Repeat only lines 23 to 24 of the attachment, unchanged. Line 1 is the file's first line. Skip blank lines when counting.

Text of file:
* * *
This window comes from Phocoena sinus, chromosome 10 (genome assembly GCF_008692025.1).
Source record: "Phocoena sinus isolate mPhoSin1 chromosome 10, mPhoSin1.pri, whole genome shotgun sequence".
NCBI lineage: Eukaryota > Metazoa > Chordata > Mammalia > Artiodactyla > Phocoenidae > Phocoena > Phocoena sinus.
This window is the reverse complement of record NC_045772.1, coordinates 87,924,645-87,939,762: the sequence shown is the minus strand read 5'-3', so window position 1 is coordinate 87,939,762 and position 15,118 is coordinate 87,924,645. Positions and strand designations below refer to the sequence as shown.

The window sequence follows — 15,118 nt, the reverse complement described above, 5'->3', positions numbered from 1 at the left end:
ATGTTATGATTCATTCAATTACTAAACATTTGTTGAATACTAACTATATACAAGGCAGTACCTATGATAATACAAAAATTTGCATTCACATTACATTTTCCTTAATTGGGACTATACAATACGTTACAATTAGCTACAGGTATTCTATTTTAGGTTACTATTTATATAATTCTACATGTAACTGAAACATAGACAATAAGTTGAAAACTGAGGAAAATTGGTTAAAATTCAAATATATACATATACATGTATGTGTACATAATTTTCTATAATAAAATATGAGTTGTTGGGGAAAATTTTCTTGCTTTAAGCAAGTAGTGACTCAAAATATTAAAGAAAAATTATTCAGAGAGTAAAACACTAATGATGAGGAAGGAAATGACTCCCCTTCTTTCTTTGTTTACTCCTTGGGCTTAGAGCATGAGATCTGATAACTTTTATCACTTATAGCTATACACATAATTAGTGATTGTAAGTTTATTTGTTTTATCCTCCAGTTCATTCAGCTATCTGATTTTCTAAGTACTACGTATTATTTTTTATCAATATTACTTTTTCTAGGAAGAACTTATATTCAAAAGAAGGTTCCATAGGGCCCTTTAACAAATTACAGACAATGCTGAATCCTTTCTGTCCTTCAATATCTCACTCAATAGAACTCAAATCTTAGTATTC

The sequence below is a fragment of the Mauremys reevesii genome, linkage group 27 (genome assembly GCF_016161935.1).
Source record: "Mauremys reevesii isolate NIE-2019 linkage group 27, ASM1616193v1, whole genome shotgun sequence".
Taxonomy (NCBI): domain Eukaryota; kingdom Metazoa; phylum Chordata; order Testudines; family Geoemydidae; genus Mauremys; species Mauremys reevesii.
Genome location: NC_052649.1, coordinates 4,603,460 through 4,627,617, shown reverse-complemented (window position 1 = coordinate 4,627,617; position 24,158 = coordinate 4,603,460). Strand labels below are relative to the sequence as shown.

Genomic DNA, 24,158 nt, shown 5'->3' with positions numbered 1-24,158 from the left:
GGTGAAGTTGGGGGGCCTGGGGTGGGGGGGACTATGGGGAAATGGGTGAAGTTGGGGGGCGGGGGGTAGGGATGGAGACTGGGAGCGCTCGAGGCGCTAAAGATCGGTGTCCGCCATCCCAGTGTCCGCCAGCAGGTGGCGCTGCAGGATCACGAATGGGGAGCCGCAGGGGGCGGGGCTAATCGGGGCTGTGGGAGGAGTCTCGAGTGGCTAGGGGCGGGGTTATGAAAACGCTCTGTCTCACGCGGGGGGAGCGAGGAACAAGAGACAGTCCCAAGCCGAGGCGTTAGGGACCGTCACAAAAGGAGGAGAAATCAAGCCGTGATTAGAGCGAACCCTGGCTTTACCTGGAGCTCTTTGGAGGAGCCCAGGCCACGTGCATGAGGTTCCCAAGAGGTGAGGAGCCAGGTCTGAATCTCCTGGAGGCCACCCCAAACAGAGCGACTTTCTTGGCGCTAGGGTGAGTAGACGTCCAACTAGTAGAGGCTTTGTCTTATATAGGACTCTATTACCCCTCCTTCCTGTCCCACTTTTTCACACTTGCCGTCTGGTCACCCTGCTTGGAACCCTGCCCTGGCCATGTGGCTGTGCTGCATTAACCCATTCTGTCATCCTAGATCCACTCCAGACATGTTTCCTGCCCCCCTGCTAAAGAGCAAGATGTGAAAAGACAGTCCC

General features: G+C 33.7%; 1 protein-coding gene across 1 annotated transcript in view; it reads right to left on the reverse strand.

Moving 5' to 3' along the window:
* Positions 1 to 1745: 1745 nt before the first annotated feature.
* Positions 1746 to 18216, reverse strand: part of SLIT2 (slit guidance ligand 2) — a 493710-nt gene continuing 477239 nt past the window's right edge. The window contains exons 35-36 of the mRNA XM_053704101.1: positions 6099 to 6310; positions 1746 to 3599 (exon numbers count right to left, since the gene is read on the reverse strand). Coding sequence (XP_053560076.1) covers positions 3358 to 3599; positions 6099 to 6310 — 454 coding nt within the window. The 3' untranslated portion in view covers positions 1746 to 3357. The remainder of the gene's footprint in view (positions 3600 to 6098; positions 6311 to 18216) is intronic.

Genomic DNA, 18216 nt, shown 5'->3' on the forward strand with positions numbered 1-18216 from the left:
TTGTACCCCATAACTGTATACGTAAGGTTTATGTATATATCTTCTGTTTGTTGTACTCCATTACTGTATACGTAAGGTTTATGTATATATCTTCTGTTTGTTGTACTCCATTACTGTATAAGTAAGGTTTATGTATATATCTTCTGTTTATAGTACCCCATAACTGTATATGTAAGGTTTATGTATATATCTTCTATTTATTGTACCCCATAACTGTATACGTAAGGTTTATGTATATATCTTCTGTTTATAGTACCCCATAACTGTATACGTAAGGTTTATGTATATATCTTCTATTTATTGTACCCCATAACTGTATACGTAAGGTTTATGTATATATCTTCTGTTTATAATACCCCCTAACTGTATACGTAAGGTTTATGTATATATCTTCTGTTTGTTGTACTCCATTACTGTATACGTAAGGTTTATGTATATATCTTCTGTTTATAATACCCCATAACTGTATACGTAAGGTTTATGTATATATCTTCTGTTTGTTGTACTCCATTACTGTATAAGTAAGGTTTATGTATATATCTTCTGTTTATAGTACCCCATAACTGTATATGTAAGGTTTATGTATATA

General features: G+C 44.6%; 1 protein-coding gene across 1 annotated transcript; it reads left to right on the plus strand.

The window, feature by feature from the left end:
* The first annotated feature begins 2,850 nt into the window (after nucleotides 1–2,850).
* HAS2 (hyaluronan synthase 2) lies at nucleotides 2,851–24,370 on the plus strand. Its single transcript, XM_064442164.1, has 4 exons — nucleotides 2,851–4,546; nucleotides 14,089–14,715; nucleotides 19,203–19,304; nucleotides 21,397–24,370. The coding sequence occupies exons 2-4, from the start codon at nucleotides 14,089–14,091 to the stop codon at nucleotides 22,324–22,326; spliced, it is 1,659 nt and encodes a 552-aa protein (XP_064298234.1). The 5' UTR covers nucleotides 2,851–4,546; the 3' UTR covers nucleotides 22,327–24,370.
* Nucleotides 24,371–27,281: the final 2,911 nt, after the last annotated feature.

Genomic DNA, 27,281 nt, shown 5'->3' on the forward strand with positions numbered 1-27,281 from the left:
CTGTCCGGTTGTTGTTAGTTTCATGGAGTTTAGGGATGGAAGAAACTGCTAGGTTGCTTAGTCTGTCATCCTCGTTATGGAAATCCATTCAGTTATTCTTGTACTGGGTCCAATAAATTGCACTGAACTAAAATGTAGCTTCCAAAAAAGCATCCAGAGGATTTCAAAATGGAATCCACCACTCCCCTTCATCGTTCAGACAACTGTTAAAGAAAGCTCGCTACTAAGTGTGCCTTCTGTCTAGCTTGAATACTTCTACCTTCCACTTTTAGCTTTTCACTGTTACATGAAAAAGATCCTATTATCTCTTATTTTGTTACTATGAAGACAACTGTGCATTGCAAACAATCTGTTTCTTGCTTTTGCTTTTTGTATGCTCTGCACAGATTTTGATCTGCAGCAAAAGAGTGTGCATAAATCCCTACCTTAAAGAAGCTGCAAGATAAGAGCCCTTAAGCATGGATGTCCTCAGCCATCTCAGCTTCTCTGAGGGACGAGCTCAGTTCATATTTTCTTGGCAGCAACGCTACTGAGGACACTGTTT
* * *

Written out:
* Nucleotides 24,371–27,281: the final 2,911 nt, after the last annotated feature.

Genomic DNA, 27,281 nt, shown 5'->3' on the forward strand with positions numbered 1-27,281 from the left: